Melbourne scientists have reported that leptin, a fat-burning hormone can trigger muscles to increase energy use and burn calories.
The study team from Monash University plans to use the hormone leptin to increase the rate people burn calories. The findings should prove useful for people to beat obesity.
Leptin is a hormone produced by fat and acts on the brain to reduce appetite and increase energy use through a process called thermogenesis. In simple terms, leptin circulates in blood informing the brain about the level of energy stores.
Leptin was first discovered in the 1990s. Earlier trials using injections of leptin have resulted in weight loss success in rats but failed to produce favorable result in humans.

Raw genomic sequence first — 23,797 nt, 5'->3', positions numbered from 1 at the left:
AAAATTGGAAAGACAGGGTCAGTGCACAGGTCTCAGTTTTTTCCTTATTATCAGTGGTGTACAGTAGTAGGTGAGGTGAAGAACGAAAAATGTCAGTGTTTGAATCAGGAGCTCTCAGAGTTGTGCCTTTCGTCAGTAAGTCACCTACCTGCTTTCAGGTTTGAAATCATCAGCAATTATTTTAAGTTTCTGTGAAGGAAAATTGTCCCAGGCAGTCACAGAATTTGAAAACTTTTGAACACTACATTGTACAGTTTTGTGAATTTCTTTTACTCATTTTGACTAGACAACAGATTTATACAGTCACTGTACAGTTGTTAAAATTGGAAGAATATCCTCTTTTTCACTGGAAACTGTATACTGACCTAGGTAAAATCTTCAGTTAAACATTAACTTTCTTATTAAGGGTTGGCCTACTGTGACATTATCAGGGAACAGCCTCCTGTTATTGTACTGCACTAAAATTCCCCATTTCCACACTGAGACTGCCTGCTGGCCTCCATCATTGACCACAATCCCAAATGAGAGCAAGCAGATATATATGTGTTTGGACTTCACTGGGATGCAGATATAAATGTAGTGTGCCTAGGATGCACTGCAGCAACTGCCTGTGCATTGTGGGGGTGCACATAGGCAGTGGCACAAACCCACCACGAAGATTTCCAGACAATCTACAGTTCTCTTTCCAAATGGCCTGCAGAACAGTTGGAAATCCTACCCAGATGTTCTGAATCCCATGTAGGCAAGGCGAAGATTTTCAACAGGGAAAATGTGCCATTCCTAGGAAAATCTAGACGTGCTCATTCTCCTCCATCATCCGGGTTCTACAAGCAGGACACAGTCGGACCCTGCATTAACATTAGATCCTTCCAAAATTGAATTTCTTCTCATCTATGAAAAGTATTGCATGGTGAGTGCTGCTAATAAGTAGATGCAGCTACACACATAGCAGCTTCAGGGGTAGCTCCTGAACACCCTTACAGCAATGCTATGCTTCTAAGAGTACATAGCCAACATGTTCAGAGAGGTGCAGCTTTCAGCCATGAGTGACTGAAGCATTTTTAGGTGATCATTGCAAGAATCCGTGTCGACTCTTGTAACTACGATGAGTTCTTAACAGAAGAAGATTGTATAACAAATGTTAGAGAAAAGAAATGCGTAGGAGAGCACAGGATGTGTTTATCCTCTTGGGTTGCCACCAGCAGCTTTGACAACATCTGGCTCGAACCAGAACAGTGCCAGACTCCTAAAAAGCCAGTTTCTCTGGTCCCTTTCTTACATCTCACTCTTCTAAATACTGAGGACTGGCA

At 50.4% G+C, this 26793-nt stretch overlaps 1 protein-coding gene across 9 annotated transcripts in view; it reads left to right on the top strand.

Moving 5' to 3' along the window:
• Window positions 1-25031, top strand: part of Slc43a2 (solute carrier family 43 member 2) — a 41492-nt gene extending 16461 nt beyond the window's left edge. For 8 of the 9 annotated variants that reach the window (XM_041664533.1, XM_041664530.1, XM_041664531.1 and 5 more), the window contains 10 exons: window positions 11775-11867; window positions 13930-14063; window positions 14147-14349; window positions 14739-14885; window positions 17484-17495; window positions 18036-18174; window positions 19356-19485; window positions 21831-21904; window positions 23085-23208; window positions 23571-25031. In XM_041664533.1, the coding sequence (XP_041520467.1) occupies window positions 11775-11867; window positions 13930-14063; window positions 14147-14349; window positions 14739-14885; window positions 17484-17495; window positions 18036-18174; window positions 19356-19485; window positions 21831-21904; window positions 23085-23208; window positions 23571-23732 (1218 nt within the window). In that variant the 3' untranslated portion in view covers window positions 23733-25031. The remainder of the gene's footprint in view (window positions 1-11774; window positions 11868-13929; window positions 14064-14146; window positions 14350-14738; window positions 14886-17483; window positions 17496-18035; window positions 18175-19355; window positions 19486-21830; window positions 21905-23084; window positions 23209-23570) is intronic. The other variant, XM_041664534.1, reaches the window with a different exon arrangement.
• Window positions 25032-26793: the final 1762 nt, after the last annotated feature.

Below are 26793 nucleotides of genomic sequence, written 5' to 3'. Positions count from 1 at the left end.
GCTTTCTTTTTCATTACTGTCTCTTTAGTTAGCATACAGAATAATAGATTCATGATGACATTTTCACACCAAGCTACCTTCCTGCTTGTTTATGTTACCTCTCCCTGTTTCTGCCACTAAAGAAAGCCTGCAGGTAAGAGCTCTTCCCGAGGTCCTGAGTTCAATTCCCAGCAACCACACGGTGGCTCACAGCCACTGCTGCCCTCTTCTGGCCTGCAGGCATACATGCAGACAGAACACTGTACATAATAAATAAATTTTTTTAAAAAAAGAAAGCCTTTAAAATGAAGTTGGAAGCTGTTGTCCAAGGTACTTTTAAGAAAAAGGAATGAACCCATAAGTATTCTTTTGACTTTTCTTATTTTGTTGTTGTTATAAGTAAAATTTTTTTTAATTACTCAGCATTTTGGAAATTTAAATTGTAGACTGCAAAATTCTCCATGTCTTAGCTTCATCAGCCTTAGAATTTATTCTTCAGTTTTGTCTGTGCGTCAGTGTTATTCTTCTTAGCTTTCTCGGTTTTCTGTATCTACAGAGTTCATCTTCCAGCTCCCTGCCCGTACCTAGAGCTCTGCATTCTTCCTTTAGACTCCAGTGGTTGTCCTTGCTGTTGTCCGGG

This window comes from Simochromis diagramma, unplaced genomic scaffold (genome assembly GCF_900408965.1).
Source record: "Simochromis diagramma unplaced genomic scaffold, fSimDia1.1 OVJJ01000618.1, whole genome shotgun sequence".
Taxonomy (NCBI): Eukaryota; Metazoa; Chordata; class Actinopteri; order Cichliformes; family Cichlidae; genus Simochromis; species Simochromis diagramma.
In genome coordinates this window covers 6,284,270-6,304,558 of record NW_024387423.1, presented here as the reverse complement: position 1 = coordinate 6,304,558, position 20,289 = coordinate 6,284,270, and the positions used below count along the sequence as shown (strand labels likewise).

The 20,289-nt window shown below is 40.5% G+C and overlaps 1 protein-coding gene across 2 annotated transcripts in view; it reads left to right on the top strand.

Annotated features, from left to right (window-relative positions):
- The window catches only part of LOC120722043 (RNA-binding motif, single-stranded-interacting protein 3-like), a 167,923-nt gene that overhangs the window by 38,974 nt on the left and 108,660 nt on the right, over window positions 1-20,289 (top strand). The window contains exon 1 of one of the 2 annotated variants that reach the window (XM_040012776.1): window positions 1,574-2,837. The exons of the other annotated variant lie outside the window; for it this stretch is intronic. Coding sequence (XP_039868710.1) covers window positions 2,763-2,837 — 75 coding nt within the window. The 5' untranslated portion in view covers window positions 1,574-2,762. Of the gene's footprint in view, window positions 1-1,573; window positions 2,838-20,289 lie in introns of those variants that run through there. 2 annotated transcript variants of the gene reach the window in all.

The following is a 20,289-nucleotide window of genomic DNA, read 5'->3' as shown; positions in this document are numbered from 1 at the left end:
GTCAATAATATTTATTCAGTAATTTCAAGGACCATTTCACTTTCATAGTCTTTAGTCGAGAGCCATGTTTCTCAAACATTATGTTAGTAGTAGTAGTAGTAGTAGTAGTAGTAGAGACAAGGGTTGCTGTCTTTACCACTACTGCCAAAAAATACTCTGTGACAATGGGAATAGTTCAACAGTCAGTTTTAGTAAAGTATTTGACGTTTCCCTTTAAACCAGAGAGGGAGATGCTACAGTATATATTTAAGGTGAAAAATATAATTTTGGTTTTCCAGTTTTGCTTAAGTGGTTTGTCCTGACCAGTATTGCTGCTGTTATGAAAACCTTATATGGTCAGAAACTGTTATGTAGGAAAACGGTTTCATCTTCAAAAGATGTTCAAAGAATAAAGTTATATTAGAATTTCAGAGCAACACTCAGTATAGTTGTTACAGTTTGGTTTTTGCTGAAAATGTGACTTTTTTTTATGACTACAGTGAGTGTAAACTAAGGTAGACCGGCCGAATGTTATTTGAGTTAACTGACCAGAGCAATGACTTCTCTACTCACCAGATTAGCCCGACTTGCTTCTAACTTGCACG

Iain Clarke, of the university's Department of Physiology, said a chemical that could mimic leptin in human beings could be used "to trick the body into weight loss."
"The rate at which we burn our energy is genetically determined and people obviously burn it at different rates," Prof Clarke said.
"It is extremely difficult to control people's eating patterns and stop them from eating, so it may be a lot simpler to tweak this process a little bit and turn up the temperature dial just a fraction."
According to researcher Belinda Henry Monash University was now working with a US group "to test a chemical mimicking leptin in animals to determine if weight loss drugs could be developed."
"If you can manipulate that process you will be able to burn more energy and prevent the energy being stored as fat tissue," Dr Henry said.
The study is published in the journal Endocrinology.